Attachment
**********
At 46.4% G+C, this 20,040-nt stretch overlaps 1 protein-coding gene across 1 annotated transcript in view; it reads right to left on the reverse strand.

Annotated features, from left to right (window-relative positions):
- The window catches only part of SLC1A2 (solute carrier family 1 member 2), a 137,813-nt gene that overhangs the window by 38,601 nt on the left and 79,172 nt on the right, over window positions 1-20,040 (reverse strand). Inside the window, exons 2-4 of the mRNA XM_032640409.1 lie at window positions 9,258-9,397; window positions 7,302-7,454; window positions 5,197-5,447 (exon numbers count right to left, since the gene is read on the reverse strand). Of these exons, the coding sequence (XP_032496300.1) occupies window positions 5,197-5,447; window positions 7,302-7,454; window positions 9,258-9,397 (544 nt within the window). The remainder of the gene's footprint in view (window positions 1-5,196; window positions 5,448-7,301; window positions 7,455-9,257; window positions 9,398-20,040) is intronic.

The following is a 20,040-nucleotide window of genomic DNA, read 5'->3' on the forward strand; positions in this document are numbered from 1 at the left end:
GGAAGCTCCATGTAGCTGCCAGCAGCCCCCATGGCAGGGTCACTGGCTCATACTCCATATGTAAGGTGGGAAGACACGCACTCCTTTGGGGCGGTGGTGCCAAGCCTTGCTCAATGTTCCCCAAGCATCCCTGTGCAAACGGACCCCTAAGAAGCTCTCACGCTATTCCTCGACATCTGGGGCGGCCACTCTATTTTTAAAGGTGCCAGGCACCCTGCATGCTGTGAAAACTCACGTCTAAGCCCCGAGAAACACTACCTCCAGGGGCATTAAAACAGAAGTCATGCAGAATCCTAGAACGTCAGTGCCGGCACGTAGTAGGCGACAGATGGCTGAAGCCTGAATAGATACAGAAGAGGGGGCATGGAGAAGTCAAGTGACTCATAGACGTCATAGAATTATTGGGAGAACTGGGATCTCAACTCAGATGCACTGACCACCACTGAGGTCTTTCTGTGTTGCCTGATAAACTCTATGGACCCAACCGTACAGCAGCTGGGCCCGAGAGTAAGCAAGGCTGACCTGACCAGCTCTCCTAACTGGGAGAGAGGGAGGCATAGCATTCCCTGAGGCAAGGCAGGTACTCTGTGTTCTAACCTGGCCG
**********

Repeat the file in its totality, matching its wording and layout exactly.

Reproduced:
At 46.4% G+C, this 20,040-nt stretch overlaps 1 protein-coding gene across 1 annotated transcript in view; it reads right to left on the reverse strand.

Annotated features, from left to right (window-relative positions):
- The window catches only part of SLC1A2 (solute carrier family 1 member 2), a 137,813-nt gene that overhangs the window by 38,601 nt on the left and 79,172 nt on the right, over window positions 1-20,040 (reverse strand). Inside the window, exons 2-4 of the mRNA XM_032640409.1 lie at window positions 9,258-9,397; window positions 7,302-7,454; window positions 5,197-5,447 (exon numbers count right to left, since the gene is read on the reverse strand). Of these exons, the coding sequence (XP_032496300.1) occupies window positions 5,197-5,447; window positions 7,302-7,454; window positions 9,258-9,397 (544 nt within the window). The remainder of the gene's footprint in view (window positions 1-5,196; window positions 5,448-7,301; window positions 7,455-9,257; window positions 9,398-20,040) is intronic.

The following is a 20,040-nucleotide window of genomic DNA, read 5'->3' on the forward strand; positions in this document are numbered from 1 at the left end:
GGAAGCTCCATGTAGCTGCCAGCAGCCCCCATGGCAGGGTCACTGGCTCATACTCCATATGTAAGGTGGGAAGACACGCACTCCTTTGGGGCGGTGGTGCCAAGCCTTGCTCAATGTTCCCCAAGCATCCCTGTGCAAACGGACCCCTAAGAAGCTCTCACGCTATTCCTCGACATCTGGGGCGGCCACTCTATTTTTAAAGGTGCCAGGCACCCTGCATGCTGTGAAAACTCACGTCTAAGCCCCGAGAAACACTACCTCCAGGGGCATTAAAACAGAAGTCATGCAGAATCCTAGAACGTCAGTGCCGGCACGTAGTAGGCGACAGATGGCTGAAGCCTGAATAGATACAGAAGAGGGGGCATGGAGAAGTCAAGTGACTCATAGACGTCATAGAATTATTGGGAGAACTGGGATCTCAACTCAGATGCACTGACCACCACTGAGGTCTTTCTGTGTTGCCTGATAAACTCTATGGACCCAACCGTACAGCAGCTGGGCCCGAGAGTAAGCAAGGCTGACCTGACCAGCTCTCCTAACTGGGAGAGAGGGAGGCATAGCATTCCCTGAGGCAAGGCAGGTACTCTGTGTTCTAACCTGGCCG